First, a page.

PLoS ONE 01/2014; 9(5):e96649. · 3.53 Impact Factor
  • Source
    [Show abstract] [Hide abstract]
    ABSTRACT: Acute brain injury results in peripheral inflammatory changes, although the impact of these processes on neuronal death and neuroinflammation is currently unclear. To facilitate the translation of experimental studies to clinical benefit, it is vital to characterize the mechanisms by which acute brain injury induces peripheral inflammatory changes, and how these are affected by surgical manipulation in experimental models. Here we show that in mice, even mild surgical manipulation of extracranial tissues induced marked granulocyte mobilization (300%) and systemic induction of cytokines. However, intracranial changes induced by craniotomy, or subsequent induction of focal cerebral ischemia were required to induce egress of CXCR2-positive granulocytes from the bone marrow. CXCR2 blockade resulted in reduced mobilization of granulocytes from the bone marrow, caused an unexpected increase in circulating granulocytes, but failed to affect brain injury induced by cerebral ischemia. We also demonstrate that isoflurane anaesthesia interferes with circulating leukocyte responses, which could contribute to the reported vascular and neuroprotective effects of isoflurane. In addition, no immunosuppression develops in the bone marrow after experimental stroke. Thus, experimental models of cerebral ischemia are compromised by surgery and anaesthesia in proportion to the severity of surgical intervention and overall tissue injury. Understanding the inherent confounding effects of surgical manipulation and development of new models of cerebral ischemia with minimal surgical intervention could facilitate better understanding of interactions between inflammation and brain injury.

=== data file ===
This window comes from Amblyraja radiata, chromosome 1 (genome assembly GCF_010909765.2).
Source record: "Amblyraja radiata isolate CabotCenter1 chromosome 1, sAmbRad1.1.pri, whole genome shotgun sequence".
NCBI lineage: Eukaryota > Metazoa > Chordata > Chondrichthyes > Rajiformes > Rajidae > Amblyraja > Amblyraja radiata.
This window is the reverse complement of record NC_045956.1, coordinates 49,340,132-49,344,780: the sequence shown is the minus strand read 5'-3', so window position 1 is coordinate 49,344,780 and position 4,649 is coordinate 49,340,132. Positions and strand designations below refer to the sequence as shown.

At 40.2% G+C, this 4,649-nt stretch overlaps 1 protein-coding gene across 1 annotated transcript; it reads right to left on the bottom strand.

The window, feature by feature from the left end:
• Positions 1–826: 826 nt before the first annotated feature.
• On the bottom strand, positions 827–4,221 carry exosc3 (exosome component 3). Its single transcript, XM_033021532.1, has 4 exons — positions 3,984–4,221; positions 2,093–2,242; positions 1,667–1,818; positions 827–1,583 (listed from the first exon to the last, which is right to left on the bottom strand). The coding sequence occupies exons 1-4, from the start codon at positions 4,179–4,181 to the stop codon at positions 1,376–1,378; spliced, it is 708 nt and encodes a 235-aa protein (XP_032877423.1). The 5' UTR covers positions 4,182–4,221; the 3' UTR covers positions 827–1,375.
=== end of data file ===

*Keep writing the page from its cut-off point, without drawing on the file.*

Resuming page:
Frontiers in Neuroscience 01/2013; 7:271.
  • [Show abstract] [Hide abstract]
    ABSTRACT: General anesthetic photolabels are used to reveal molecular targets and molecular binding sites of anesthetic ligands. After identification, the relevance of anesthetic substrates or binding sites can be tested in biological systems. Halothane and photoactive analogs of isoflurane, propofol, etomidate, neurosteroids, anthracene, and long chain alcohols have been used in anesthetic photolabeling experiments. Interrogated protein targets include the nicotinic acetylcholine receptor, GABAA receptor, tubulin, leukocyte function-associated antigen-1, and protein kinase C. In this review, we summarize insights revealed by photolabeling these targets, as well as general features of anesthetics, such as their propensity to partition to mitochondria and bind voltage-dependent anion channels. The theory of anesthetic photolabel design and the experimental application of photoactive ligands are also discussed.
    Current anesthesiology reports. 03/2014; 4(1):57-66.